Inobuta (a hybrid cross between a wild boar and domestic pig)

The first “inobuta” was bred in 1970 by crossing a male boar with a female domestic pig. The meat has the flavor of a boar, while being tender and mild in taste. The fat in particular is sweet and melts in the mouth.
Meat from the “inobuta” of Susami-cho is known by the name, “ibu-no megumi.” There are many restaurants in town serving “inobuta” cooking.


Ken-ken katsuo (trolled skipjack tuna)

Skipjack tuna caught by trolling is killed and bled immediately, then chilled in iced seawater before being transported to port. The tuna, chilled while the boat is still offshore and quickly transported to the market, are absolutely divine in taste and texture. They are in season from March through May.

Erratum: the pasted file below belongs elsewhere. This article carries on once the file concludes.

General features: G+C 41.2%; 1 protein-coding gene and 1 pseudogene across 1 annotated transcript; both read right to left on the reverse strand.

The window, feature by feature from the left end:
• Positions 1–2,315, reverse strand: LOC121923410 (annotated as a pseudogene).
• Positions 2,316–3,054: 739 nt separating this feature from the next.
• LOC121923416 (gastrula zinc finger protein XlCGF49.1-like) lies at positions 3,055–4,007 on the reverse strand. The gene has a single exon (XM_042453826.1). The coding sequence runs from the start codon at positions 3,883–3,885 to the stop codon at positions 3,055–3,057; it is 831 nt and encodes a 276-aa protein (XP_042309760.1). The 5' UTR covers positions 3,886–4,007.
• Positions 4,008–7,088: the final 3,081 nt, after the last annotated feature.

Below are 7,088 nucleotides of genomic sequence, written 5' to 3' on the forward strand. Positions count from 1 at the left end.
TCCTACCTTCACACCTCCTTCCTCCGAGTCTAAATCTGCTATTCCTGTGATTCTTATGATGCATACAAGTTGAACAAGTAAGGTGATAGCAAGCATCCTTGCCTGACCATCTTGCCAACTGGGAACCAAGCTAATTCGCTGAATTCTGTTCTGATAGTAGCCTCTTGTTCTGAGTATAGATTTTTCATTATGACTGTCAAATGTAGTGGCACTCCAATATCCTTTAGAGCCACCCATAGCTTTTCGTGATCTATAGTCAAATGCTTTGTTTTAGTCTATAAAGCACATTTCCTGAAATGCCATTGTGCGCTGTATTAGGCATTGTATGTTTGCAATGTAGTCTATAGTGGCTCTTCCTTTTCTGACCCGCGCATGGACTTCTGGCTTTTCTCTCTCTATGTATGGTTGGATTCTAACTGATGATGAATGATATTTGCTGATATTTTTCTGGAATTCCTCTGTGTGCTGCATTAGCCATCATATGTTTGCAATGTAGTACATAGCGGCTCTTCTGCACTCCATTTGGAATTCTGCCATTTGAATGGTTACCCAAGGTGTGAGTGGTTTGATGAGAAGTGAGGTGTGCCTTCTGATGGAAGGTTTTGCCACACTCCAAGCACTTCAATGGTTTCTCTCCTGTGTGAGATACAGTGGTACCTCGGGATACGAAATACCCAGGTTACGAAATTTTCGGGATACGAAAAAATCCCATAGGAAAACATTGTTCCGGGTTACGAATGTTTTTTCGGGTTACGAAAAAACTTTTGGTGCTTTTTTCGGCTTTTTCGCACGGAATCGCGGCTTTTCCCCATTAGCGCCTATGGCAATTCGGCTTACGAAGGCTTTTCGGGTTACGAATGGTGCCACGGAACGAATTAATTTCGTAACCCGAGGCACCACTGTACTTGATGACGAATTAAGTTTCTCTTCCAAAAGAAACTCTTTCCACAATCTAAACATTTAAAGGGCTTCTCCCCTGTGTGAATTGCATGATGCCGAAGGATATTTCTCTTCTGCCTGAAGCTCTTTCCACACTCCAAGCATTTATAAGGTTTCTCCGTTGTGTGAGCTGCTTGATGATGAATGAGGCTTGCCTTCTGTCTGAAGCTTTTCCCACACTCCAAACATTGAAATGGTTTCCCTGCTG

“Surume” squid (Japanese common squid) are dried, vacuum packed, then processed into postcards. They will let you send truly “tasteful” postcards! They are available in three types: Standard postcards, summer greeting cards, and New Year greeting cards.
230 yen each. They can be sent as standard-sized postcards (92 yen).



This is an onigiri (rice ball) wrapped in takana-zuke (pickled leaf mustard), and it is a local cuisine of the Nanki region. The name, mehari, meaning “to gape,” is said to have come from its deliciousness or its huge size, “which were enough to make one gape.”



This is a local cuisine that represents the Nanki region. The oshi-zushi (sushi pressed in a box), made by placing a whole, vinegar-marinated Pacific saury on sushi rice, has a delicious, refreshing taste.


Cream puffs, imomochi,
Japanese confectionery, pudding

These are the famous sweets, which are the pride of Susami-cho! They are all delectable sweets that are a must to try.
Check out the tourism pamphlet for more information on the shops!

Come and try the delicious “ibu-no megumi”
Restaurants serving “inobuta”